Resource Procurement Costs
- Earring studs: $1
- Plastic pearls: $1
- Yellow Sun spray paint: $6
Procurement Costs avoided due to Resourcefulness
- Scissors: $1
- Contact Cement: $4 (I'm guessing)
- 2 plastic buttons with 4 holes in the center: $1 (I'm guessing, since it's impossible to find a pair of buttons anywhere)
- Bastard File: $8 (You could probably find a cheaper file for $4)
Estimated Time Required
- Step 1: 10 minutes
- Step 2: 20 minutes
- Step 3: 180 minutes (your mileage will vary greatly here, anywhere between 0 and 360 minutes, depending on button colour and paint used)
- Step 4: 60 minutes
- Step 5: 15 minutes
- Step 6: 15 minutes
- Total: 5 hours
- Again, your mileage may vary greatly. It took me longer to do this, factoring in design and procurement of required resources. Painting (step 3) actually took a few days, since my paint dried slowly. But it didn't require constant attention.
Using your inappropriately named bastard file, begin filing the buttons in a straight line such that you intersect the first two of the button-holes at a 90 degree angle. Be sure not to file too deep, you need those other two holes later.
Begin filing the inside edges at an angle, starting at the circumference, until you have a good angle for the mouth. You may want to draw the desired angle on the button with a marker before you begin filing. I decided to play it by ear and eyeball it. Make sure to file your buttons evenly, so that they match!
If your buttons aren't that vivid yellow colour by default, paint them. I applied several coats to my buttons as needed. Note that darker-coloured plastic will require more coats than lighter-coloured buttons.
Using two pieces of thread and some beads, thread and space out your dots. The beaded necklace that I used consisted of both itty-bitty and appropriately-sized dots:
How you want to space out the dots is your call, but I used the little tiny beads as separators to make each of the dots an equal amount of "pixels" apart, in the pattern of 5-DOT-7-DOT-7-DOT:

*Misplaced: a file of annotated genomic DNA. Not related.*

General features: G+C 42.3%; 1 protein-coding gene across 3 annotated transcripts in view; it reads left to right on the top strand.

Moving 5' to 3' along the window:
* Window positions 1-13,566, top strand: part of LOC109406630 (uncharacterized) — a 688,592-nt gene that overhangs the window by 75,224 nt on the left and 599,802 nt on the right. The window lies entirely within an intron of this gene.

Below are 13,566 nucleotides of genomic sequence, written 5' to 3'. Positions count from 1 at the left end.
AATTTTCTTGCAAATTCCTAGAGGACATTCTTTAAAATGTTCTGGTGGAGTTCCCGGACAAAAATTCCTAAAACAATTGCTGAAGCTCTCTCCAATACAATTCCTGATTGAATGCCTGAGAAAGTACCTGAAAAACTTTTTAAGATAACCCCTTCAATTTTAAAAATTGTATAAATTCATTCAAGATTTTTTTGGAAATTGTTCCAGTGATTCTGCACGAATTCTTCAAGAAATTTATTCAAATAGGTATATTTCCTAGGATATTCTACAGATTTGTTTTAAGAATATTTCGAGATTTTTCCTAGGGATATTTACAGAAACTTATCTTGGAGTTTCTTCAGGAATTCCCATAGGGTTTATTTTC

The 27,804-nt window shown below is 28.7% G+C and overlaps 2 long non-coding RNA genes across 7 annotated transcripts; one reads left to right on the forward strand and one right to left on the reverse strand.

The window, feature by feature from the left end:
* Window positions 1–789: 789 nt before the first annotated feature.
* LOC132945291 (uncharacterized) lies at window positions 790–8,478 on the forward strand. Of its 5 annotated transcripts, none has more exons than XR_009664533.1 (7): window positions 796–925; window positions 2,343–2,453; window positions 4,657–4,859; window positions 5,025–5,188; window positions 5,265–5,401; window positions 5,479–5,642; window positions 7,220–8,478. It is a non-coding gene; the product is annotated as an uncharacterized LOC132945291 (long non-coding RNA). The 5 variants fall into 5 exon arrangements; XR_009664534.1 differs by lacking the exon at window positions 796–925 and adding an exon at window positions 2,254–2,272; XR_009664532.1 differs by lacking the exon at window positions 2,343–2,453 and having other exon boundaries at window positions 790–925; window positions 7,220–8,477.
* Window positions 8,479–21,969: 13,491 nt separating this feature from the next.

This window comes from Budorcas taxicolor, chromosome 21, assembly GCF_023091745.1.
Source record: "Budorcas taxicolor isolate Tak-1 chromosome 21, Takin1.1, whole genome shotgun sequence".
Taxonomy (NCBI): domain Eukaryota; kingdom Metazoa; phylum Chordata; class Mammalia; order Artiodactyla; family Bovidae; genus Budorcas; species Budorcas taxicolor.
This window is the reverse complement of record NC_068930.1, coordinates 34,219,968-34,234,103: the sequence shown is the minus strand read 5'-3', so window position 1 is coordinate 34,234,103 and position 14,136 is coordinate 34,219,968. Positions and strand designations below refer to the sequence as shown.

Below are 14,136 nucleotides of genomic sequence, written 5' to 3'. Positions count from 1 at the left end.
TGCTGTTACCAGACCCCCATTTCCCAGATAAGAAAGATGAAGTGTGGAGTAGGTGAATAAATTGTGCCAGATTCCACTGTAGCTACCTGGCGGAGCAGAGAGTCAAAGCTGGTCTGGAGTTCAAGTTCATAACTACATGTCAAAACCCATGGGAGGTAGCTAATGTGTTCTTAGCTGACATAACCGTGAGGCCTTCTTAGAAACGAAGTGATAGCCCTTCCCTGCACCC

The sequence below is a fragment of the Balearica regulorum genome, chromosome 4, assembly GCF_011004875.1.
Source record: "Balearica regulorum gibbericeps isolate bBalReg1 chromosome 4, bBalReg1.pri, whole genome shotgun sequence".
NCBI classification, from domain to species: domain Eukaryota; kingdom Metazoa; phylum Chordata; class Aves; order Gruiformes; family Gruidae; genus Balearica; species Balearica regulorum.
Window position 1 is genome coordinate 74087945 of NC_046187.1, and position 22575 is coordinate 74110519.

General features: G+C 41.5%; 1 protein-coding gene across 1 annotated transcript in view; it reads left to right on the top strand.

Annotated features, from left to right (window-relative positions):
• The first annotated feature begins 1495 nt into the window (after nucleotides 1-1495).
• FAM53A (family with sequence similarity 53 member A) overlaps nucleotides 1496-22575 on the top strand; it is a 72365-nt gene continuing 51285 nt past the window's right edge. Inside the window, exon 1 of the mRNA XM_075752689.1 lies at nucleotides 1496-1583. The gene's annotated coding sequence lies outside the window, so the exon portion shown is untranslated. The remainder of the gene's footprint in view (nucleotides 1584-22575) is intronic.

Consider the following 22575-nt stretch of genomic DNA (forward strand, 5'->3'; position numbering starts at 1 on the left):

The reason I used 5 dots for the first space is due to the fact that as Pac-Man moves, his mouth flaps open and shut. Since his mouth is open, he has traveled a partial distance from one dot (not shown in necklace) to the next. This level of detail is neither required nor expected.
Once all of your Dots are threaded, apply some contact cement to the farthest (last-threaded) Dot so that it doesn't slide around once everything's been assembled. Leave yourself an inch or two of thread so that you can tie the thread to the ear stud:
Tie each of the threads to the ear stud. How your ear stud is designed may vary. When choosing which ear-studs to use, I went with a double-looped design, that just happened to work perfectly with the double-threading method. If there is a single, or even no looping present, you'll have to tie a knot to the metal clip piece of the ear stud. The goal is to ensure the center of gravity is, well, centered, so that the earrings do not hang to one side. Once your thread has been securely fastened to the ear stud clip, cut the extra thread off. It's unnecessary and looks ugly. Use some contact cement to secure it in place if needed.
Time to tie your little Pac-Mans to the other end of the earrings. Loop each piece of thread through a button hole such that your center of gravity when holding the earrings upright falls in the center of the Pac-Man. Ideally, you want him to be facing straight up (toward the ear/Dots). If using the micro-dot beaded design that I used, tie the Pac-Man as close to the first dot as possible. Again, cut the leftover thread. If desired, paint the thread connecting from the Pac-Man to the closest dot so there's no white (or whatever colour your thread is) sticking out. I would have done the same, but I don't have a paintbrush.
Voila! If my instructions were any good, you'll end up with something like the following:
Comments can be left here.